NMIHandler. Now we’re in v-blanking. This means that the electron beam of the TV is moving from the lower-right corner back to its initial position in the upper-left corner. Only during a non-maskable interrupt can we send commands to the PPU and therefore update any graphics.
If this is confusing to you, I’ll put a link in the Links and References section at the end of this article. In the next article, we will get to 16-bit programming in more detail and introduce Direct Memory Access or DMA. Then this will make a lot more sense. Go read that article after you finished this one. Then return here and see if it makes more sense.
So in short: Do game logic in your main game loop, and do graphics in your NMI subroutine/handler.
Lines 132 through 139: This is our main game loop. There are only two instructions in it yet. The first, WAI simply stands for Wait for Interrupt:
This is a new 65816 instruction. When executing it, the CPU will stop executing until an interrupt occurs. There are other interrupts on the 65816, but we only need to concern ourselves with the non-maskable interrupt. All other interrupts are not used by the SNES.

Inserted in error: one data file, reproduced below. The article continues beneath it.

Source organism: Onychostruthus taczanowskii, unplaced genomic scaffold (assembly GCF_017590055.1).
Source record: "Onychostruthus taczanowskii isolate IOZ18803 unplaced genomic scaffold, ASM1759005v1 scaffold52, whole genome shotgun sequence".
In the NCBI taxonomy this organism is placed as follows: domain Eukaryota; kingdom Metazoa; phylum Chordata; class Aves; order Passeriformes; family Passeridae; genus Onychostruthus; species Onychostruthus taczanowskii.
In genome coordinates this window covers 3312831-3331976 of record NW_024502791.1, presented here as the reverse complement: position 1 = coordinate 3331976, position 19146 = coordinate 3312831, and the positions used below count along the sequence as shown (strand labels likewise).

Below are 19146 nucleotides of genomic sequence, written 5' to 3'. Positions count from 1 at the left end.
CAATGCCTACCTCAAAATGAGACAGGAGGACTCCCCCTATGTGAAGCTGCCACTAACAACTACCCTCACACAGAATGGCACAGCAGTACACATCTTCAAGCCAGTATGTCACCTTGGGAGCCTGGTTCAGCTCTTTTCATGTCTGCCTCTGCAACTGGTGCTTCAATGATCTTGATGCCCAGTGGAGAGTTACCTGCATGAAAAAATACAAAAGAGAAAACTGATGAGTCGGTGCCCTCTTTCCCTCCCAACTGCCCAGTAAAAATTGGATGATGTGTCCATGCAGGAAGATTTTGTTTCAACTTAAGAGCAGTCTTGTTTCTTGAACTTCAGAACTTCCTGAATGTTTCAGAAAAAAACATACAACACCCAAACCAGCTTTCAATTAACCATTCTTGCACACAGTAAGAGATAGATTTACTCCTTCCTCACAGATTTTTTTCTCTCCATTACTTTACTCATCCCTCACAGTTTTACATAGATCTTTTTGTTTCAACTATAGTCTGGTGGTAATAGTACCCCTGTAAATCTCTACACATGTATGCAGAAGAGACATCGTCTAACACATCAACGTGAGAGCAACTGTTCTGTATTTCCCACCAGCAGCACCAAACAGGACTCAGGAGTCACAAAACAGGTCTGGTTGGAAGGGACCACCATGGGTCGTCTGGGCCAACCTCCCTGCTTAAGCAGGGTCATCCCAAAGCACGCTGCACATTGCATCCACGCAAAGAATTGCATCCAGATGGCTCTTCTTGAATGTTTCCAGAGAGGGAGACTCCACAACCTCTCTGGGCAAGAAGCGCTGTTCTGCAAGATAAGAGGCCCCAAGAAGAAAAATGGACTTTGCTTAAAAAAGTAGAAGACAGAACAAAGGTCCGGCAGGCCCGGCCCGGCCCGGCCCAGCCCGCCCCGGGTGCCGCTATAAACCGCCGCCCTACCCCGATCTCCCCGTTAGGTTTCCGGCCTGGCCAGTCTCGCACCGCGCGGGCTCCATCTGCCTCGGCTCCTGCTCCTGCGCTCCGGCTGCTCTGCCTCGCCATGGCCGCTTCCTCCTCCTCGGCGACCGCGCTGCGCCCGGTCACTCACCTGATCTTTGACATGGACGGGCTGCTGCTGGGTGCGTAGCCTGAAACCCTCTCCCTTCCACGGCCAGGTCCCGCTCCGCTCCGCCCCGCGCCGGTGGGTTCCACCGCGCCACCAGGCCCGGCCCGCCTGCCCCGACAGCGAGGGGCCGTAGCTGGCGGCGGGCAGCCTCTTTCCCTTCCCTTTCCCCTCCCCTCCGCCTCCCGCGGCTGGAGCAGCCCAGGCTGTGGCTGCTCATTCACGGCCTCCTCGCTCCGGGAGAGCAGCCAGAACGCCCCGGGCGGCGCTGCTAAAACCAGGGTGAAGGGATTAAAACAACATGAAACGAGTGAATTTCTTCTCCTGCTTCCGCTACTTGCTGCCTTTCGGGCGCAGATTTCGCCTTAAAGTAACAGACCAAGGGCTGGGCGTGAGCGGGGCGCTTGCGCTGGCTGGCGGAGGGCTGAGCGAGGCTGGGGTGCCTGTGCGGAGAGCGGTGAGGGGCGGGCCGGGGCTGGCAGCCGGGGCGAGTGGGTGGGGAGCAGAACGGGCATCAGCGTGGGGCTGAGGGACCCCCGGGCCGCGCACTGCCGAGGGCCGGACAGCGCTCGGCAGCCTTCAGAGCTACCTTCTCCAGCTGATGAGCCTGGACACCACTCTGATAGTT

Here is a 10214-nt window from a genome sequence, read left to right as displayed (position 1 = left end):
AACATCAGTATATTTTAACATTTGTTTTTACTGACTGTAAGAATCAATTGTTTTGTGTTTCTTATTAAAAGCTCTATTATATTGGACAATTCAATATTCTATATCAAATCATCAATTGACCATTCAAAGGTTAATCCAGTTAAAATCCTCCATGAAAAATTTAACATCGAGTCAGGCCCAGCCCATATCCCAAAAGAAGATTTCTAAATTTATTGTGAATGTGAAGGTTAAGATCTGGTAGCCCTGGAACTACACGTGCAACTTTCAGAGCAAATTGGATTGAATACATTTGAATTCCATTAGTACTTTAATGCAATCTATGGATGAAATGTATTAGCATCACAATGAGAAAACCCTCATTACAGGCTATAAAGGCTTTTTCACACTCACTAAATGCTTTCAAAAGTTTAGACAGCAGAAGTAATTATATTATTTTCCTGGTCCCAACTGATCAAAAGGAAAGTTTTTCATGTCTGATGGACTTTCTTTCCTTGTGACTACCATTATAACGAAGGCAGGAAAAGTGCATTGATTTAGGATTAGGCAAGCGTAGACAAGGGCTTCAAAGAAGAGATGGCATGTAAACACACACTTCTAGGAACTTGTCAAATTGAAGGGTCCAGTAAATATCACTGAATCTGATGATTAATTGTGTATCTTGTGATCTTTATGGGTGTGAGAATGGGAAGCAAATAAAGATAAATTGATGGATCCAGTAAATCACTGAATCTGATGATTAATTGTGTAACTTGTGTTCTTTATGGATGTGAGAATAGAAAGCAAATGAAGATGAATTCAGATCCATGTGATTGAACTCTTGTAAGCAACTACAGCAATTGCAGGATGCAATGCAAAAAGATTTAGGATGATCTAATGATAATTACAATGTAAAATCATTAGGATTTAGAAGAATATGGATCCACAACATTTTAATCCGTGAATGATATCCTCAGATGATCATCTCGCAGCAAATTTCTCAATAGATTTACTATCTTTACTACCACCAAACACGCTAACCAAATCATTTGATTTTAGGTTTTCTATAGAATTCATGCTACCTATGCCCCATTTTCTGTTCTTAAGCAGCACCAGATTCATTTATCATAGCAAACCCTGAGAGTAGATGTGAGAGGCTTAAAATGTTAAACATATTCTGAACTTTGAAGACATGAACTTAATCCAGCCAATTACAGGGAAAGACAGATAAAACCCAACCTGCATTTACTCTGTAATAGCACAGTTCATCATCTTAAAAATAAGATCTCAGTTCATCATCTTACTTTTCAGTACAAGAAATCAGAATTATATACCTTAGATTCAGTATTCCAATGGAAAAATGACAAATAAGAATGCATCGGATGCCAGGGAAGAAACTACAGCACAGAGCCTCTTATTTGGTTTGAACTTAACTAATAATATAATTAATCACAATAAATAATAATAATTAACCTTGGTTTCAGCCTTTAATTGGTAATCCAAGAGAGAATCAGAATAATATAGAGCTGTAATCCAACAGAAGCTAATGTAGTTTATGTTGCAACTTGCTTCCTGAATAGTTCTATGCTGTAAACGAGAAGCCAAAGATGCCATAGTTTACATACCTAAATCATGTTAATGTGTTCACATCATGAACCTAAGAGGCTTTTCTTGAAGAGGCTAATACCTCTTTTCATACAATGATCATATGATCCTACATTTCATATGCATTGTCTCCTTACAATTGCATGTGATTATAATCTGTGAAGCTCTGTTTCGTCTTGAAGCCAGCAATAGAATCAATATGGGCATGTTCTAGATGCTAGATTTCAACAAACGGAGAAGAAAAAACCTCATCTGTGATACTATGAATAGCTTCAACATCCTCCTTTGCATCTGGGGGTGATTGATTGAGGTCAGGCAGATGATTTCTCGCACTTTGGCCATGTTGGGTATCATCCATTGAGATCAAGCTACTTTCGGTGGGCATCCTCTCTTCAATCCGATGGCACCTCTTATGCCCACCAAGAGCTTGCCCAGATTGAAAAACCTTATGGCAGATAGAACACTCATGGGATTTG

Why would we want to wait on the NMI while we’re in the main game loop? Here’s a simple scenario:
Image your game is running. So, the PPU starts rendering to the screen. Let’s say the code in the main game loop read the joypad and then updates the OAM to reflect that the player’s sprite has been moved. Now the code in the main game loop is finished but the PPU is not yet done rendering the screen. If the main game loop would simply run again, the player’s sprite may be moved twice, while the updated OAM has never been rendered to the screen. This might cause the player’s sprite to glitch or jump around the screen.